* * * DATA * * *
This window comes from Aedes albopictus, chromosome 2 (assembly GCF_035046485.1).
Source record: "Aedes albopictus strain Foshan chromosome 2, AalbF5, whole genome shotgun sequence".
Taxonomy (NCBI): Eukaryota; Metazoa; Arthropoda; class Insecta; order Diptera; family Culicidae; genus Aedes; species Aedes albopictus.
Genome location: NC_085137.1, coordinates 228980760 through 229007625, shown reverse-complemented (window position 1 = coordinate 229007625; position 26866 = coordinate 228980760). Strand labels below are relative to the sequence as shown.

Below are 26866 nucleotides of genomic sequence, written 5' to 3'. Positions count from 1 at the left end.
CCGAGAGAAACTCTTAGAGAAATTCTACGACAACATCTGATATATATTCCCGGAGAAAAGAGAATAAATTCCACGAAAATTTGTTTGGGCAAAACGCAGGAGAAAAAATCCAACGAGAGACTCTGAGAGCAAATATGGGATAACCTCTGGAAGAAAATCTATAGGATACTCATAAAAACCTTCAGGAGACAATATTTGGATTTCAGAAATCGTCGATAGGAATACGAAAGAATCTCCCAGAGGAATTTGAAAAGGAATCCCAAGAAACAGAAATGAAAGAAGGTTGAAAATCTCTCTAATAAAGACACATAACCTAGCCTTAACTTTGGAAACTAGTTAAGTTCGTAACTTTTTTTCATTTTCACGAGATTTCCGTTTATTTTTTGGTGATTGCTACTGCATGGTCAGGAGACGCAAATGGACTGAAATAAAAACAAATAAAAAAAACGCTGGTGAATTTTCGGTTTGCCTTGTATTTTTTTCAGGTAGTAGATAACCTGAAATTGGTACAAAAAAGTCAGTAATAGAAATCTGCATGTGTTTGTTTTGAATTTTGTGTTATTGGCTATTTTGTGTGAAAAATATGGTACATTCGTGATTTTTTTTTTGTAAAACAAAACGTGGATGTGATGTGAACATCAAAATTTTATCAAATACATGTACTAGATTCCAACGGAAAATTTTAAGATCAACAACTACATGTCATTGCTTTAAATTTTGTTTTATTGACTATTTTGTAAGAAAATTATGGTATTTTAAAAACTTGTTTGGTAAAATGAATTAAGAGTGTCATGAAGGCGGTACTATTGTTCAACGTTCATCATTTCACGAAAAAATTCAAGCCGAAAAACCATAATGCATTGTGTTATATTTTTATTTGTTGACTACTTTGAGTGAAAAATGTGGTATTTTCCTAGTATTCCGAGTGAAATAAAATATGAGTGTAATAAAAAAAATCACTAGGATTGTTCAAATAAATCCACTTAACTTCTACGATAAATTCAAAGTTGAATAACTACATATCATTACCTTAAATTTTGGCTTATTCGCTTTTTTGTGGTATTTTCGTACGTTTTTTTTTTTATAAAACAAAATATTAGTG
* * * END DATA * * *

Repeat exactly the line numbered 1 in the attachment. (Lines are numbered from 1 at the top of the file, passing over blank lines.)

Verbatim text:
This window comes from Aedes albopictus, chromosome 2 (assembly GCF_035046485.1).